‘Summit’ with Take 6 and The Manhattan Transfer promises harmonic convergence

When The Manhattan Transfer joins Take 6 in their touring show The Summit Oct. 26 in Milwaukee, it will be a collision of sound, energy and harmonies. Ten voices will fill the air with vocal jazz, pop, doo-wop and gospel music.

Both groups are multiple Grammy Award winners, with more than 10 awards each. Both credit jazz vocal arranger Gene Puerling, founder and arranger for the 1950s group The Hi-Lo’s, as significant to their musical development.

“Both groups are steeped in the vocal music traditions of The Mills Brothers, The Hi-Lo’s and others, and that’s where we’re able to come together,” Take 6 founder Claude McKnight said. “But some of the differences are pretty obvious.”

The Manhattan Transfer

The only thing missing for fans of vocal jazz will be Transfer member Tim Hauser, who died of a heart attack while touring with the group in 2014.

“Tim was the founder and primal force behind The Manhattan Transfer — in many ways a guiding light and a very dear friend,” said Janis Siegel, one of the group’s original members. “We all miss him deeply and irrevocably.”

The group did not stop touring after Hauser’s death and his place in the quartet was filled by Trist Curless, who also is a sound engineer for Straight, No Chaser, Pentatonix and other vocal groups.

Younger than the Manhattan Transfer veterans, Curless brings a new approach and understanding of the music industry that can spur the group toward new directions, Siegel said.

“He’s also a true bass, whereas Tim was a baritone and low tenor who sang the lower parts of our songs,” she added.

Curless’ first recording with The Manhattan Transfer will appear on the upcoming album of another vocal group. They sing a rendition of Irving Berlin’s “White Christmas” on A Pentatonix Christmas.

Complementary talents

For all that Take 6 and the Transfer have in common, though, there also are significant differences between the group formed by six Oakwood College classmates in Huntsville, Alabama, in 1987 and the New York-born jazz vocal quartet that based its sound on the saxophone section of the Count Basie Orchestra.

Still, the groups’ talents are complementary rather than contradictory, said McKnight.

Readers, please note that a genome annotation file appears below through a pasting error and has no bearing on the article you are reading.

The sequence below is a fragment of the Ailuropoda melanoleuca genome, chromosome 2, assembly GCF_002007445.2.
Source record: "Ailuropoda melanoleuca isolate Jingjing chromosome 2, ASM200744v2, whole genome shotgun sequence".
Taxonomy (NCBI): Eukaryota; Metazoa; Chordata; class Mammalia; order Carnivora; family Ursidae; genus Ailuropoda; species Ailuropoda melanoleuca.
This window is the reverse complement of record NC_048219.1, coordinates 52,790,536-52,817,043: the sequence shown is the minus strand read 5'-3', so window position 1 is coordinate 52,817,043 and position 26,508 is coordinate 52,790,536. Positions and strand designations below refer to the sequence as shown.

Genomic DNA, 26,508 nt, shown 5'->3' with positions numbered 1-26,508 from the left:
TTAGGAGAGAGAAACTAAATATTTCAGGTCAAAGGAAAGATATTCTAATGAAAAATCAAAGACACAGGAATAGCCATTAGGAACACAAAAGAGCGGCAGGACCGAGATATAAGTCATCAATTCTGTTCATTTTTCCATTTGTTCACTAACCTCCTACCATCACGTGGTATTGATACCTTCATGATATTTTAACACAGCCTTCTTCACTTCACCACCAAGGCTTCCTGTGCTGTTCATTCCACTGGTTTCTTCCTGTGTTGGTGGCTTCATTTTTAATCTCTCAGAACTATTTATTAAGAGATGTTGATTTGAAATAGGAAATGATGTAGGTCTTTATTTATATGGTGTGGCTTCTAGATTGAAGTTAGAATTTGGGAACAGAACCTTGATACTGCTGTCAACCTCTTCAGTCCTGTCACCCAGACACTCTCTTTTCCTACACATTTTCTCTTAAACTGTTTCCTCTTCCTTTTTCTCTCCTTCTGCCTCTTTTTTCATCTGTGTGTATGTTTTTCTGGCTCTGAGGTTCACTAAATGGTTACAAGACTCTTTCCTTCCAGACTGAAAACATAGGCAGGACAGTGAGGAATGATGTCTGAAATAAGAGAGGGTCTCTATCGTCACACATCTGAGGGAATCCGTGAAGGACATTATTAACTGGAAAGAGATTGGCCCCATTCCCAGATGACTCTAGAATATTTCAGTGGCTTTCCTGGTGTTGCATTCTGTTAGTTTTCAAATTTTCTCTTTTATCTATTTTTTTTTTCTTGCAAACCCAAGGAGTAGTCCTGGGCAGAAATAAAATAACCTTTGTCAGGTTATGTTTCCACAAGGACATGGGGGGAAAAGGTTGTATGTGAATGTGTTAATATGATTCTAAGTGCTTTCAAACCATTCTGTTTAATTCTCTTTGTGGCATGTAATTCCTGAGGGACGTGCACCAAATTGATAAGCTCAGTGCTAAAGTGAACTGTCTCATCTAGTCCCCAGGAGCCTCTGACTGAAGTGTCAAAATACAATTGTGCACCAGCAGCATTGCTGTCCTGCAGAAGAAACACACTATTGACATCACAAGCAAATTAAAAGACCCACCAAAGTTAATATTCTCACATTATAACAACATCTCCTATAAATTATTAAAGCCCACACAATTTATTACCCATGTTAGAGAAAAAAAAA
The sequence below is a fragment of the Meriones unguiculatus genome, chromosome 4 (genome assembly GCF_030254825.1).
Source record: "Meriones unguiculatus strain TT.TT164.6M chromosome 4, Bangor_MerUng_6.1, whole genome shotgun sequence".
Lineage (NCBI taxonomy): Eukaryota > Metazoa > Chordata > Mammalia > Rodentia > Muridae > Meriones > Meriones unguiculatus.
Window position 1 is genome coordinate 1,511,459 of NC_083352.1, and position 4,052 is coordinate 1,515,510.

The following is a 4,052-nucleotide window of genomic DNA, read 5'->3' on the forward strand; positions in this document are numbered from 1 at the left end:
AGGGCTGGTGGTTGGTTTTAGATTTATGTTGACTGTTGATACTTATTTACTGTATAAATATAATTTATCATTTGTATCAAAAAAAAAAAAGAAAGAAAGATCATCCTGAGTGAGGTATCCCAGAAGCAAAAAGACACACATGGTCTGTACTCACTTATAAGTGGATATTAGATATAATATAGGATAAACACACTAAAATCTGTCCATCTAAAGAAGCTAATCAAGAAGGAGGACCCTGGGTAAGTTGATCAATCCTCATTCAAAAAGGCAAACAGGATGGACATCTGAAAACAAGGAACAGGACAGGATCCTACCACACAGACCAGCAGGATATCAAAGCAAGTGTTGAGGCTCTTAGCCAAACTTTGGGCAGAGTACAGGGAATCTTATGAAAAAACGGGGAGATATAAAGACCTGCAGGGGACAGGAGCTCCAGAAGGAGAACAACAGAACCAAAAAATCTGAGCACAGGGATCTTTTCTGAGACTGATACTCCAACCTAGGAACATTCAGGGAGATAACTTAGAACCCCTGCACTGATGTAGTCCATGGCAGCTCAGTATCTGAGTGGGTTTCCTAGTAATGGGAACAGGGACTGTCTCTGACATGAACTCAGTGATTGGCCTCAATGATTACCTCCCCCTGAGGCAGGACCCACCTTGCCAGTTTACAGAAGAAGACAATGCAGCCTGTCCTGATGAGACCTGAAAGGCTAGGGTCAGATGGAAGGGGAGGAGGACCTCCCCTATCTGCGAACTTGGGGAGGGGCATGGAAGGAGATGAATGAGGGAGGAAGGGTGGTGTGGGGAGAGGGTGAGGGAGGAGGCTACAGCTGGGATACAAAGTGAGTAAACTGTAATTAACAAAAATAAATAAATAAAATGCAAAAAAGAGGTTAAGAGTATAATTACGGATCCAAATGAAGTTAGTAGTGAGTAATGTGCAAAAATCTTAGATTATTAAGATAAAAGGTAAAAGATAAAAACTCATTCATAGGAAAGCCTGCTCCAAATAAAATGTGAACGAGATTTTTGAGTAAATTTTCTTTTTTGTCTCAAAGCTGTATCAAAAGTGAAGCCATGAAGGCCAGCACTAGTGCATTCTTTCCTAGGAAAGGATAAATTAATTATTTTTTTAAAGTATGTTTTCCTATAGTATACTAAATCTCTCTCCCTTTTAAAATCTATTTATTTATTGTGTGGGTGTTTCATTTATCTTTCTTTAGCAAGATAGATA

As a quartet, The Manhattan Transfer boasts the female voices of Siegel and Cheryl Bentyne and the male voices of Curless and Alan Paul. Take 6 has an all-male lineup.

Take 6’s six-part harmony also offers more musical range than Manhattan Transfer’s four-part arrangements, which usually rely on a backup instrumental combo to broaden its scope.

“Our biggest difference is that we can extend the chords further,” McKnight said. “Instead of four concurrent notes we now have six, which adds additional musical color and gives us a sound that’s more lush.”

Take 6

McKnight hails from a musical family and started out intending to be a trombonist and jazz arranger. In college, his vocal music group was “just a hobby.” But fate in the form of an unintentional audition turned a hobby into a profession.

“We were the opening act at a Nashville showcase for another vocal group called Special Blend, of which two of us also were part,” McKnight said. “Special Blend was looking for a recording contract, but instead Warner Music Nashville offered the contract to Take 6.”

Ever since, Take 6 has been performing with almost the same lineup, which includes McKnight, Mark Kibble, Joel Kibble, Dave Thomas, Alvin Chea and Khristian Dentley.

“We have had to learn to respect, like and even love each other to do 120 dates a year,” he said. “I think we realize that our mission is bigger than any one member’s musical whims or wishes. It’s our ministry of sorts.”

‘A lot of musical information’

Take 6, now in the midst of 40-plus dates with The Manhattan Transfer, finds the new partnership exhilarating.

Each group does its own set, then the groups come together for a few numbers.

“Ten voices is a lot of musical information coming at the audience and you have to do it in creative ways that don’t overwhelm either them or us,” McKnight said.

Siegel added, “We’ve been working really well together. Mark Kibble is their arranger and musical mastermind and he and our musical director Yaron Gershovsky have been working to make our joint performances really swing.”

The Summit will be more than individual concerts by either group could ever deliver to their respective fans, McKnight said.

Said Siegel: “I think Manhattan Transfer fans will be blown away.”

On Stage

The Manhattan Transfer and Take 6 bring their touring show The Summit to Milwaukee on Oct. 26 in the Wilson Theater at Marcus Center for the Performing Arts’ Vogel Hall, 929 N. Water St. Tickets are $75 and can be purchased by calling 414-273-7406 or visiting marcuscenter.org.